Connecticut Public Radio extends to area


July 31, 2012
WNPR News Director John Dankosky spoke with Timothy Brennan, executive director of The Pioneer Valley Planning Commission, former City Councilor Amaad Rivera, Nancy Urbschat of TSM Design and Aron Goldman of the Springfield Institute as part of two broadcasts from the Bing Arts Center last week.
Reminder Publications photo by G. Michael Dobbs
By G. Michael Dobbs

chrism@thereminder.com

SPRINGFIELD — The Bing Arts Center has so far been the venue of art exhibits, live music and locally made films, and last week it served as the studio for two live radio talk shows broadcast by WNPR from Hartford, Conn.

The two live shows were part of a way for WNPR, of the Connecticut Public Broadcasting Network, to introduce itself to the Springfield. WNPR News Director John Dankosky explained to Reminder Publications that WAIC — 91.7 FM — is now carrying the WNPR line-up of programs.

In the morning, WNPR News Director John Dankosky presented his daily talk show "Where We Live" and Colin McEnroe hosted his daily show in the afternoon.

Both shows featured panels of guests from Springfield speaking about the city and some of its issues. Dankosky had a panel that included Timothy Brennan, executive director of the Pioneer Valley Planning Commission, Nancy Urbschat of TSM Design, Aron Goldman of the Springfield Institute and former City Councilor Amaad Rivera.

McEnroe's panel featured Jill Monson, representing the Young Professionals of Springfield, Blogger Bill Dusty of The Springfield Intruder (www.springfieldintruder.com), Guy McLain, director of the Lyman & Merrie Wood Museum of Springfield History, Blogger Katie Stebbins of www.byofamily.com and this writer.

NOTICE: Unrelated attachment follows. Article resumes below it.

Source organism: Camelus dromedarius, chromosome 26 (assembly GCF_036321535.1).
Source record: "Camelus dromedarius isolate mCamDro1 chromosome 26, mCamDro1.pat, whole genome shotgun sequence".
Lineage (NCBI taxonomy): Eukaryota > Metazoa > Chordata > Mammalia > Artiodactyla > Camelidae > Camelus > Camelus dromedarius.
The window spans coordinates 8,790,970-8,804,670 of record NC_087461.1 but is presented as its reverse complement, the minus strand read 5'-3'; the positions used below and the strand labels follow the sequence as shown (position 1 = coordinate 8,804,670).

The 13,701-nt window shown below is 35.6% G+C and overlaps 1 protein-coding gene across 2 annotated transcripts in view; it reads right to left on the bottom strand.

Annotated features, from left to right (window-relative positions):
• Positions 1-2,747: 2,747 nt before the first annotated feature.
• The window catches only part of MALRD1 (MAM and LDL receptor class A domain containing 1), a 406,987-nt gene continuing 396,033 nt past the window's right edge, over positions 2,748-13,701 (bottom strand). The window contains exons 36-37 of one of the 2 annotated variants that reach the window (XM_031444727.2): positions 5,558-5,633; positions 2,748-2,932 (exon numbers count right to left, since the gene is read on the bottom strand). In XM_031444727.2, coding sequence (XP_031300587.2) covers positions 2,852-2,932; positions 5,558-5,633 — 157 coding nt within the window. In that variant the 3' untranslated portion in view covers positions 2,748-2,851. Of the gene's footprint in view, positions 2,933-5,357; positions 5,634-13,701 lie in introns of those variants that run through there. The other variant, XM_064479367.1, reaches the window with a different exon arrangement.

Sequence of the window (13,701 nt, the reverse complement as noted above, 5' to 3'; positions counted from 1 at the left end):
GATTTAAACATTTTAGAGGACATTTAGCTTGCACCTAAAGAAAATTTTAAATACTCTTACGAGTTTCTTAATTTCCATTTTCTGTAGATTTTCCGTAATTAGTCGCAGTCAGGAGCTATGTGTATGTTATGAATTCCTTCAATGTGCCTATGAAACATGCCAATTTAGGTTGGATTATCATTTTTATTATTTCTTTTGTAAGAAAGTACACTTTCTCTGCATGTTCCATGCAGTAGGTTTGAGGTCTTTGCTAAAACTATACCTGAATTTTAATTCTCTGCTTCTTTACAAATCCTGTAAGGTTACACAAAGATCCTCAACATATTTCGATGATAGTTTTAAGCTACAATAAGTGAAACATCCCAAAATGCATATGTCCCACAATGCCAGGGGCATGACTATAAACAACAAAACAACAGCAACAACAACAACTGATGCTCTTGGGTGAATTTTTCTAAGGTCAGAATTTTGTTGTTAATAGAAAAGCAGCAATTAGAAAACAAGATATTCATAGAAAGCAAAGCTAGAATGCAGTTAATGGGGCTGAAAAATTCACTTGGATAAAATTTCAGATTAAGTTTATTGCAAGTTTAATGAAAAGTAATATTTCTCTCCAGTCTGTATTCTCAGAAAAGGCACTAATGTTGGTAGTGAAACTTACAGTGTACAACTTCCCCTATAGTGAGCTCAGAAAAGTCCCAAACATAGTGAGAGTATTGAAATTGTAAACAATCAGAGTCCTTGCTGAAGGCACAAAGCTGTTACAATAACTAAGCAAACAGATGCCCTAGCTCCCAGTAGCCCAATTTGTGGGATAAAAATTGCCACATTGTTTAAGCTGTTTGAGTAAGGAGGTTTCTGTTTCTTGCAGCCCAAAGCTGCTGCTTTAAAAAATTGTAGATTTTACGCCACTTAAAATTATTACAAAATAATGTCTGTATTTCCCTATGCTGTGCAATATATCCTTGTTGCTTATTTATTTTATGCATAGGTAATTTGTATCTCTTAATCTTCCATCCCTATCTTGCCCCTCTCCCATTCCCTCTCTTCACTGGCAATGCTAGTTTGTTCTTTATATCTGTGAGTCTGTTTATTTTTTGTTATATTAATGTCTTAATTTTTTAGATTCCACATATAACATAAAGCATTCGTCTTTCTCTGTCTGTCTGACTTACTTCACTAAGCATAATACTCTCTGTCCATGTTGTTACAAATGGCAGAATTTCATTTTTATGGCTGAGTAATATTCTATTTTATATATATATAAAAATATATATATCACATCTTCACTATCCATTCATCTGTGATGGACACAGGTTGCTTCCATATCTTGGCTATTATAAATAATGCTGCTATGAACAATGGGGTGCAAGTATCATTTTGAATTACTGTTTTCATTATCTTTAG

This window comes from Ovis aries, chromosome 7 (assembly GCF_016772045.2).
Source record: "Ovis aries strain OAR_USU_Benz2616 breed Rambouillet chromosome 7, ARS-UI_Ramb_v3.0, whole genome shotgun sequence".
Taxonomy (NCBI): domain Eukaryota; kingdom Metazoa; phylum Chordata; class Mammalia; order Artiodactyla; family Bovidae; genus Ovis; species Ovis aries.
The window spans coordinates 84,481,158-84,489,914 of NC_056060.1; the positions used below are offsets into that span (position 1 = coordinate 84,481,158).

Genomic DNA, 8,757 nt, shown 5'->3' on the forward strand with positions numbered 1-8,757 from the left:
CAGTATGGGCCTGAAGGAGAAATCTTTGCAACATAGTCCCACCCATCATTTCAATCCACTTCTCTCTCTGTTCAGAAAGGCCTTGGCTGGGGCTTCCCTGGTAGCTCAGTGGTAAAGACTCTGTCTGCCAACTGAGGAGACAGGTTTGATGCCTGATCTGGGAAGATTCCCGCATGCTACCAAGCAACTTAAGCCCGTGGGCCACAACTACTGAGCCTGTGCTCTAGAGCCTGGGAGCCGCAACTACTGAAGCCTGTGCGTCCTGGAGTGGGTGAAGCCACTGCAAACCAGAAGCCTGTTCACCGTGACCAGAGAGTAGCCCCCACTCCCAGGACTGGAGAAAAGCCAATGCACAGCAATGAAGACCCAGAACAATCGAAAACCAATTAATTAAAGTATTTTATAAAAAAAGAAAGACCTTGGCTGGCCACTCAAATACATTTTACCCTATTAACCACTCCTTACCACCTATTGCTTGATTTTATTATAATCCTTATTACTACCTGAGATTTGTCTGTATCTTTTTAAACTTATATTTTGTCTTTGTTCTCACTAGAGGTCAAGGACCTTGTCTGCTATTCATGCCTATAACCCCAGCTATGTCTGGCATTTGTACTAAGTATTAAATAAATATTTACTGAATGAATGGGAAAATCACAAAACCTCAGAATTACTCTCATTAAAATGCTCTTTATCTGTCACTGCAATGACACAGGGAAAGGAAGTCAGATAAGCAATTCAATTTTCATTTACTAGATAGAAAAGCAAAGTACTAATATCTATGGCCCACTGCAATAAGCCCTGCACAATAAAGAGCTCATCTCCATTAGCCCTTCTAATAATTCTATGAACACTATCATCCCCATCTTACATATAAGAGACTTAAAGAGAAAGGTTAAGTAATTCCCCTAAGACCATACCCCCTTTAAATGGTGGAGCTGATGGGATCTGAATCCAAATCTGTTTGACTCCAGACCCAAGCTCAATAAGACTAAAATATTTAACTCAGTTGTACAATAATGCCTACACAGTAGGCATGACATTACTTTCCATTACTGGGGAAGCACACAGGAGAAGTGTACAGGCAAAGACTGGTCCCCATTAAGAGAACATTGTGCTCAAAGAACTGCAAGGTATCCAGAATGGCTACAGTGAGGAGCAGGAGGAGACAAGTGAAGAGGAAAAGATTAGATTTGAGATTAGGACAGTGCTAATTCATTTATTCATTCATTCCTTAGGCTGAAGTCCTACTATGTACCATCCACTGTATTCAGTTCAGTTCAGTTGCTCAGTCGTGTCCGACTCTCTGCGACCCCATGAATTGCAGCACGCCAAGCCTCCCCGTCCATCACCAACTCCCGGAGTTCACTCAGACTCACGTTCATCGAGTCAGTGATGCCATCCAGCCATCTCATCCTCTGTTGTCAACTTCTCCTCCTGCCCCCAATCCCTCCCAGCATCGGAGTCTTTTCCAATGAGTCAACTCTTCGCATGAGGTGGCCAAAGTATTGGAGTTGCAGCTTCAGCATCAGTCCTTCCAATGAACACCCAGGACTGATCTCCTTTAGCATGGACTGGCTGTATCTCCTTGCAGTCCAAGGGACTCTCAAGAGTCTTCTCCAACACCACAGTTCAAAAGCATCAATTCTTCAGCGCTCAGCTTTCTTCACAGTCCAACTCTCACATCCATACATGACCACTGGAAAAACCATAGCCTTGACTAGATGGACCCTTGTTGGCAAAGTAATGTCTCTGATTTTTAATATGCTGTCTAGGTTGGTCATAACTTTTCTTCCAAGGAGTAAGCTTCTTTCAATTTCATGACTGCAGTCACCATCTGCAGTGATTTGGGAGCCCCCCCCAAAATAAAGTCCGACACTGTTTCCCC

Subjects ranged from the emergence of gay rights to the casino issue to the things people enjoy about the city. Dankosky described his approach as "more serious" as opposed to McEnroe's, which set a more whimsical tone by using "The Simpsons" theme as its opening song.

Dankosky explained the station "started slow" with making its presence known in the city and added that American International College (AIC), where WAIC is located, has "been a great partner."

He noted that WFCR/WNNZ, which is moving its offices from the University of Massachusetts in Amherst to downtown Springfield and WAMC, which has a reporter based at Western New England University, are already in the city.

What makes WNPR different, WNPR News Director John Dankosky said, is the station, which carries news and talk, has three locally produced talk shows each day.

What he envisions is a "long form conversation not just about Connecticut, but of the region."

Dankosky sees "obvious linkage" between the Springfield area and Hartford that include transportation and the creation of high speed rail, the improvement and use of the Connecticut River and a similar population that shares concerns about topics such as education.

He plans to have more reporting from Massachusetts and believes what WNPR can offer is additional services from which listeners can chose.

The appearance at the Bing was not a one-time event, Dankosky added. He is working with AIC officials to bring live broadcast events to the campus.

The addition of WAIC extends the reach of the WNPR's signal. Dankosky explained that repeater stations cover the entire state of Connecticut and there is a repeater station on Long Island, N.Y. The programming is also heard on several other college stations in Connecticut.

"In a perfect world, we would be up here on a regular basis," he said.

To hear the shows online go to www.cpbn.org and follow the links for the two shows. Chose the episodes for July 26.


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